She’s been a tragic heroine for centuries, and yet her name sounds surprisingly modern.
Thanks to Sadie for suggesting Isolde as our Baby Name of the Day.
A bad ending doesn’t doom a name. Look at fair Juliet, currently leaping up the US rankings to #285 in 2010, her vaguely French vibe meeting a generation of moms who remember Claire Danes wearing angel wings and kissing a very young, pre-Titanic Leonardo DiCaprio.
Isolde is also trapped in an affair fated to bring unhappiness to all, but in many accounts it is of her own making. The story generally goes something like this: Isolde is a princess, betrothed to King Mark of Cornwall. The king dispatches his nephew Tristan to retrieve his bride. All’s well so far. But Isolde ends up with a love potion in her possession, and somehow, she and Tristan drink it down together. Even though Tristan dutifully delivers the princess and she obediently promises to love, honor, and obey her intended groom, the die is cast. The pair conduct a scandalous affair, which Mark ultimately discovers.
In some accounts, Isolde is said to have tricked Tristan into drinking the potion with her; in others, their actions are accidental. Either way, their story ends unhappily. It was probably first written down during the twelfth century by a Norman poet named Béroul and a French poet called Thomas; but like many a legend, it is almost certainly much older.
There are other Isoldes in myth and literature, but she’s the one that we remember, especially because her story has been told and re-told, time and time again:
- Tennyson was just one of the nineteenth century poets to revisit the tragedy;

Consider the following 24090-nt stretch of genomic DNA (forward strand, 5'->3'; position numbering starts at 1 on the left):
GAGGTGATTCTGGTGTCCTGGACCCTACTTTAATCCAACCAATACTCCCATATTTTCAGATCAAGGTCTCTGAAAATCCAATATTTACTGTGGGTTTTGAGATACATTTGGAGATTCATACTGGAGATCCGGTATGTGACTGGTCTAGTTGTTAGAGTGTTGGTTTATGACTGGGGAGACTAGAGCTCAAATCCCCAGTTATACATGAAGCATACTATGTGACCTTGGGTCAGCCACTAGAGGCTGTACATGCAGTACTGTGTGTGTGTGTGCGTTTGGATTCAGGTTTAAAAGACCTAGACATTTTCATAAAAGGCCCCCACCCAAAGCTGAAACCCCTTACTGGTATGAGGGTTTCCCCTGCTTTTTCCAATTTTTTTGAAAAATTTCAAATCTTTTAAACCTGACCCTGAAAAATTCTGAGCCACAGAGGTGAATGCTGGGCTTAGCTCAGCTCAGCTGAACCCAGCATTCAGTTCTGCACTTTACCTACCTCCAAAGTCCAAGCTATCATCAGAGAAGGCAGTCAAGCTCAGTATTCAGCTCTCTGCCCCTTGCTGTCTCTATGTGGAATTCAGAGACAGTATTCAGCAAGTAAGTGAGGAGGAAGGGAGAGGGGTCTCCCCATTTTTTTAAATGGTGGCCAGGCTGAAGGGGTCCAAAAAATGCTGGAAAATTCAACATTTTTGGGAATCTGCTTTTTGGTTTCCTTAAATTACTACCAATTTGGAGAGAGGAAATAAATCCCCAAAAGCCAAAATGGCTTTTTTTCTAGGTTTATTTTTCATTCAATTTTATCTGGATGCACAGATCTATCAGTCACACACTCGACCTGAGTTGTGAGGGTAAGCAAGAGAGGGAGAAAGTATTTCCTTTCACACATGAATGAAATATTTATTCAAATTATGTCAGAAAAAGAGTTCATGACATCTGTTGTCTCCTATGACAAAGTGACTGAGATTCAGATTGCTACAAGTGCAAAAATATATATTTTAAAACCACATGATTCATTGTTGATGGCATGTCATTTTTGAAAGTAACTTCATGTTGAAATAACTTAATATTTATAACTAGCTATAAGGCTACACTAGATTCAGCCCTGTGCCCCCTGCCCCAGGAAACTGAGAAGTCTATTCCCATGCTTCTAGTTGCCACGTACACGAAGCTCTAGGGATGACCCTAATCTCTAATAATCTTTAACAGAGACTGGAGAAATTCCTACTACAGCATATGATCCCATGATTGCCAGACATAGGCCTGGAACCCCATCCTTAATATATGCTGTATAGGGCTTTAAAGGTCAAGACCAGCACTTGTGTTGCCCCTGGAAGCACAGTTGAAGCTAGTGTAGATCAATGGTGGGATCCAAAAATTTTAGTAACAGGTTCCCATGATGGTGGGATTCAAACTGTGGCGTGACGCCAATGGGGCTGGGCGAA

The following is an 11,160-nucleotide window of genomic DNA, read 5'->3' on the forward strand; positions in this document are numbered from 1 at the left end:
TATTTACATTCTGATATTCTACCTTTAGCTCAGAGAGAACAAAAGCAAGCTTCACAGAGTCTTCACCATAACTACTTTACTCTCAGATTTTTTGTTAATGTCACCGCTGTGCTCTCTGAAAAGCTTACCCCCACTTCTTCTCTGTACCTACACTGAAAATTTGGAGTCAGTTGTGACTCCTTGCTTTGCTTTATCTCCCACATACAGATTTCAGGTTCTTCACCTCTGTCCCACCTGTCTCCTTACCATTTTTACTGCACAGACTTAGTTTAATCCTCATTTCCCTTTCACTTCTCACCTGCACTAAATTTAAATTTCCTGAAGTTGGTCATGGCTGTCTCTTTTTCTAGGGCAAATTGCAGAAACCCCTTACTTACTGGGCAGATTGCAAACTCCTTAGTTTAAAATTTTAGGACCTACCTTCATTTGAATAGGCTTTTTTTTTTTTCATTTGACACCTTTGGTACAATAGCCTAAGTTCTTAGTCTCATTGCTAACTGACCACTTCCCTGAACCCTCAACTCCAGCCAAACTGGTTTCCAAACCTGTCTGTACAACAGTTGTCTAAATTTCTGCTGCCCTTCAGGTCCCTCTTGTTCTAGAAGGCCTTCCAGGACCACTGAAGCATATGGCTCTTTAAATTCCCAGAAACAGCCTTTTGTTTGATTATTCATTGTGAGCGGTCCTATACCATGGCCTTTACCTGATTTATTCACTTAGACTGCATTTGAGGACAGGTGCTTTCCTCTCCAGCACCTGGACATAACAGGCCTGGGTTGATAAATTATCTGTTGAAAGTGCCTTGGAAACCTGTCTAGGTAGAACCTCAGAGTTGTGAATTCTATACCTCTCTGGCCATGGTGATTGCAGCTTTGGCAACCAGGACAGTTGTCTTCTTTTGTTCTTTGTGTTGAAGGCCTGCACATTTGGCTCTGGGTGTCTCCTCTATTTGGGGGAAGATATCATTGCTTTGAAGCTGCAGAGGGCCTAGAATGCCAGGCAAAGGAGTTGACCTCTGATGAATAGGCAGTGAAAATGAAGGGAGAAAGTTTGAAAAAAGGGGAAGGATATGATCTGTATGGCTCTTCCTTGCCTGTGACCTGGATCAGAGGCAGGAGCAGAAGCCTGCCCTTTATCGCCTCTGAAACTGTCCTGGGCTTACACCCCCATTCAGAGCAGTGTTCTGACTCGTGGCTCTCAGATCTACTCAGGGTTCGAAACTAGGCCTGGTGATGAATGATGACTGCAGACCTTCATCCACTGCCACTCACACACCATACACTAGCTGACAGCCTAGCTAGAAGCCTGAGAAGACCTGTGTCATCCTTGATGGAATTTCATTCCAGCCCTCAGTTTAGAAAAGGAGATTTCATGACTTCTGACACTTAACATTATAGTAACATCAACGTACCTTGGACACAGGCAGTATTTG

- Wagner’s Tristan und Isolde remains one of the composer’s most important works;
- Film adaptations began a silent movie in 1909 and have continued, at least one most decades, right into our era;
- The most recent movie was 2006, with James Franco as Tristan and Sophia Myles as the leading lady. In this version, there is deception on the part of both lovers, but there is also plenty of room to forgive them both.
Maybe if the movie had been a hit, Isolde might have attracted more attention. Instead, she’s never appeared in the US Top 1000, even as the similar-sounding Isabella stands at the very top of the popularity charts.
As for the origins of her name, just like Tristan, there’s no consensus. Some say Celtic, others say Germanic. Variants abound: Eseld in Cornwall, Esyllt in Wales. You’ll find Isot, Iseult and Yseult, too. Isolde is no modern innovation, however; she appears as early as the 13th century. Isotta is Italian – and also the name of Isabella Rosellini’s twin sister. Isolda also surfaces in romance languages.
That last one – Isolda – is probably the closest to a phonetic pronunciation of the name. While Iseult would probably reduce her sound to just two syllables and the French say ee ZOLD, the consensus appears to be that Isolde’s final -e is not silent. Some favor more of a z-sound: ih ZOL dah, while others prefer a softer s-sound: ih SOL dah.
A little Isolde would probably endure some teasing – Isolde what? Did you get a good price for it? – but considering how very in-step she is with current trends, I suspect this rarity that would fit in with other wildly romantic, yet restrained choices, from Juliet to Giselle.